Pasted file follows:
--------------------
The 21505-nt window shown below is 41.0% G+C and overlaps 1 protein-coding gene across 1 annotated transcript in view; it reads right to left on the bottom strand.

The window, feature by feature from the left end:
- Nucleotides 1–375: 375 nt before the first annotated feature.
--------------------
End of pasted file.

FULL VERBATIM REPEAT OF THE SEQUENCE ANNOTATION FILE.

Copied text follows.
The 21505-nt window shown below is 41.0% G+C and overlaps 1 protein-coding gene across 1 annotated transcript in view; it reads right to left on the bottom strand.

The window, feature by feature from the left end:
- Nucleotides 1–375: 375 nt before the first annotated feature.